Advice from the champions of company growth

This year's Growth Company Awards gave industry accolades and national recognition to the cream of the crop in the UK's enterprise market. GrowthBusiness uncovers the secret to their winning ways – the pearls of wisdom they offer entrepreneurs.

Achieving the commercial success and respect that wins you or your company a coveted industry award must be among the key ambitions of any budding entrepreneur. Such trophies can open the doors to new business and significant corporate partners.

If you hope to join the ranks of the leading lights in business, you could do worse than learn how they’ve done it. In particular, the annual Growth Company Awards always provides instructive examples for those setting out on the road to fortune.

Organised by GrowthBusiness’ sister publication, Growth Company Investor, the awards are bestowed upon companies involved with AIM, the fast-growing branch of the London Stock Exchange. Each year, every single AIM-listed company is canvassed for its views on its advisers, producing a shortlist from which a panel of experts selects the winners and runners-up.

Here are some of the key pieces of advice from this year’s business growth champions.

Service is the key

Adam Hart of investment group KBC Peel Hunt, AIM Nominated Adviser of the Year, says the key to the firm’s success ‘is that we are service-led.

‘We are not a transaction house (though we do a lot of transactions). We look for a comfortable relationship, not a combative one.’

Nominated advisers (Nomads) are central to AIM’s system of self-regulation. ‘It’s often a case of working with client companies to teach them what is possible and what is not,’ he explains.

With a boom of new companies coming to the AIM market, Hart warns, ‘There’s a huge amount of IPO work for companies like ours and that could make it easy to lose touch with your existing clients. But keeping in touch is part of being a Nomad and if you don’t do that you’re not fulfilling your obligations.’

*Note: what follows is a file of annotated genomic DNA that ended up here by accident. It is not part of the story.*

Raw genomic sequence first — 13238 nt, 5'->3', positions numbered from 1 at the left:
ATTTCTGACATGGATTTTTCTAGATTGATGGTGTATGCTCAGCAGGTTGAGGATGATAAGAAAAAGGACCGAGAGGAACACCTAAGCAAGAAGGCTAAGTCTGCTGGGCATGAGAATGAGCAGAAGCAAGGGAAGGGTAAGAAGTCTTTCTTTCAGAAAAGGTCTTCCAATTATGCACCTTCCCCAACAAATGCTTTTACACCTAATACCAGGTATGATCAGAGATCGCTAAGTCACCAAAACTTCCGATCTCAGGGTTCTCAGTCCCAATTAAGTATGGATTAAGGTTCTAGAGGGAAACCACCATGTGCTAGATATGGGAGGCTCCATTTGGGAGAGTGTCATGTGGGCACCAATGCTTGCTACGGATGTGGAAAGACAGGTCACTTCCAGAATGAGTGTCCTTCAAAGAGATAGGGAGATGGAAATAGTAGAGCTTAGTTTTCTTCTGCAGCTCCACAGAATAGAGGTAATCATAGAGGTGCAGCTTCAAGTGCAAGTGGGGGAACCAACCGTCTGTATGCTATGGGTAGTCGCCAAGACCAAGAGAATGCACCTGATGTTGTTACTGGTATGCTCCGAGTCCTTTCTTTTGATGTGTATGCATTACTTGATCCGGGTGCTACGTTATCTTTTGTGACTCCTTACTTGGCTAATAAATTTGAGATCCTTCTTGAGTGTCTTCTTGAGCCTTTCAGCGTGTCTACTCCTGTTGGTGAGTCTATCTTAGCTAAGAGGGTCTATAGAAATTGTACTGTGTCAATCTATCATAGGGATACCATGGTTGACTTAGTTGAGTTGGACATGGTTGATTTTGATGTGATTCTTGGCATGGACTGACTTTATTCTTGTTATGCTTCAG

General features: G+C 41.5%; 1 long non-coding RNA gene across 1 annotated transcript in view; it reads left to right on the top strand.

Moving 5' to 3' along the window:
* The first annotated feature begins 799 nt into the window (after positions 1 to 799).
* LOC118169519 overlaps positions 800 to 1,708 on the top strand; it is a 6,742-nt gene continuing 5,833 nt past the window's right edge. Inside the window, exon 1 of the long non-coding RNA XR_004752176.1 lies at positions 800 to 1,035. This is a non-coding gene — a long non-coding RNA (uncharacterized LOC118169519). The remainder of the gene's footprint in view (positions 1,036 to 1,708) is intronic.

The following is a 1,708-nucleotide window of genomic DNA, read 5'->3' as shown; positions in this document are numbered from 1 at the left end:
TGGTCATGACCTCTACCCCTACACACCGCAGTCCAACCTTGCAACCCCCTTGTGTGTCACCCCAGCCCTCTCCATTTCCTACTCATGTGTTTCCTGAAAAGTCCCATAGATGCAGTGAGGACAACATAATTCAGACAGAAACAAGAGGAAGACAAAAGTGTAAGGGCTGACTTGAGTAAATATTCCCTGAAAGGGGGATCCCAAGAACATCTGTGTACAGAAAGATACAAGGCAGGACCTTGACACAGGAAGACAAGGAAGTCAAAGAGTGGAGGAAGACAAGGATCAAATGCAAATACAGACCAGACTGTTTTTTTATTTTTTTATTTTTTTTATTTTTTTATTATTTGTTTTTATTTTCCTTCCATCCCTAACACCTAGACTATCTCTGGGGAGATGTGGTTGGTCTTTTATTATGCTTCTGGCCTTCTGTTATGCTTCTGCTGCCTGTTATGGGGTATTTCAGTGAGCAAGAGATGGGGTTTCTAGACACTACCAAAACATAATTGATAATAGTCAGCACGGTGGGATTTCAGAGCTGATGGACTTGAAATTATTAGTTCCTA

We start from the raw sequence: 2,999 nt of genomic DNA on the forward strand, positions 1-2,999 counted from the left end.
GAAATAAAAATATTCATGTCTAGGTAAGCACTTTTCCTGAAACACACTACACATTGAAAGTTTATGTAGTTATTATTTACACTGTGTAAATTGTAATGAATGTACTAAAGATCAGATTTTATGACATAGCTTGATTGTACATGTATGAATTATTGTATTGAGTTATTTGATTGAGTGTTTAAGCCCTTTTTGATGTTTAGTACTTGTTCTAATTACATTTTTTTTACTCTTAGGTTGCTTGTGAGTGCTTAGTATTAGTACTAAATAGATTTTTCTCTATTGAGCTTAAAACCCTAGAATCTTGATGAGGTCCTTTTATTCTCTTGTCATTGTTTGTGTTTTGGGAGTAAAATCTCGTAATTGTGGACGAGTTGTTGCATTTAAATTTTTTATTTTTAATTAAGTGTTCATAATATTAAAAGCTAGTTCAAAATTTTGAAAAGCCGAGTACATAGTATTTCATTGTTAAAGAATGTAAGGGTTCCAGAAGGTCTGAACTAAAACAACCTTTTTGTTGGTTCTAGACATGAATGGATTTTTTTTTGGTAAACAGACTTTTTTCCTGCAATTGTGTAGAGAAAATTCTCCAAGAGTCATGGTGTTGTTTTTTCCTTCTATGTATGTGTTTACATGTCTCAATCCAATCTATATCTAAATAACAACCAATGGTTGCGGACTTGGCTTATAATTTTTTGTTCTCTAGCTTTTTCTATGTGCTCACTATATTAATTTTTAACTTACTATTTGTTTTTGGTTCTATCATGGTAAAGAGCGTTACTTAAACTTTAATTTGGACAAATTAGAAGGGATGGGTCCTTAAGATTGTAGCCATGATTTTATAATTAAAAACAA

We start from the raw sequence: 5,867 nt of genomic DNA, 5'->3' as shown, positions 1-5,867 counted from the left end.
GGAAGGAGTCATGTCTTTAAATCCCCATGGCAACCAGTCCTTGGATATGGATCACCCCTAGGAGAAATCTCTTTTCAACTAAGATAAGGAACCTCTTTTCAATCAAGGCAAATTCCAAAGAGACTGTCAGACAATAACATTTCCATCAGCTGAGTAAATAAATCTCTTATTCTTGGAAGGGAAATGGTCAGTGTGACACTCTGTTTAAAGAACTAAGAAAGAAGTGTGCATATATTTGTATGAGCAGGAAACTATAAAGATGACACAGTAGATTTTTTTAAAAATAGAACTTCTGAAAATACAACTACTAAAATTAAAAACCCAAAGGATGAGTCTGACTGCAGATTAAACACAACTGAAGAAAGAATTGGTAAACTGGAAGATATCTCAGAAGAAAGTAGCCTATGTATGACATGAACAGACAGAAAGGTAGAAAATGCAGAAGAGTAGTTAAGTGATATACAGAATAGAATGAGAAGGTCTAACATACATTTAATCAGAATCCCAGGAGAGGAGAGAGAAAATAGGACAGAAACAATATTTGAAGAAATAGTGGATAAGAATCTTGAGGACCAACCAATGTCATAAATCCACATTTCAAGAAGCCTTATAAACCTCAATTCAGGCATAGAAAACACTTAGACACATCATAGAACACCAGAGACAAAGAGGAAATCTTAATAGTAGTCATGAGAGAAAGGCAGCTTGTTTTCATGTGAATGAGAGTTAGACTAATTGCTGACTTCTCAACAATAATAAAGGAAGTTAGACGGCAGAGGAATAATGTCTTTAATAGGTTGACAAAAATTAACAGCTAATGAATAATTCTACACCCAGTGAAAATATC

Client service is clearly also a priority for Numis, winner of the AIM Broker of Year award, and for Baker Tilly, voted AIM Accountant of 2006. Chilton Taylor of Baker Tilly argues, ‘AIM chief executives must appreciate our combination of partner-led and solutions-driven services,’ as applied not only to public company flotations but audit, tax and other corporate finance services.

Mark Turner of solicitor DLA, winner of the AIM Lawyer of the Year award, says the firm’s ‘fully-integrated service’ model has helped greatly with business cross-referrals between departments. But he adds that DLA’s global reach, with offices ‘all over the USA’, in the former Soviet Union and around the world, is a central factor at a time when AIM is making an increasing impact abroad.

DLA is advising on a ‘big float’ from China, he hints tantalisingly. It has handled nearly 50 floats in two years and also advises Nomads, including KBC Peel Hunt, Evolution and Canaccord. ‘Nomads are taking their duties a bit more seriously these days,’ says Turner.

Picking tomorrow’s winners

At least as important as advisers are the people who might back your venture and the analysts they heed. Philip Dorgan, head of research at broker Panmure Gordon, was named Analyst of the Year and Close Brothers won the award for Venture Capital Trust Fund Manager of 2006.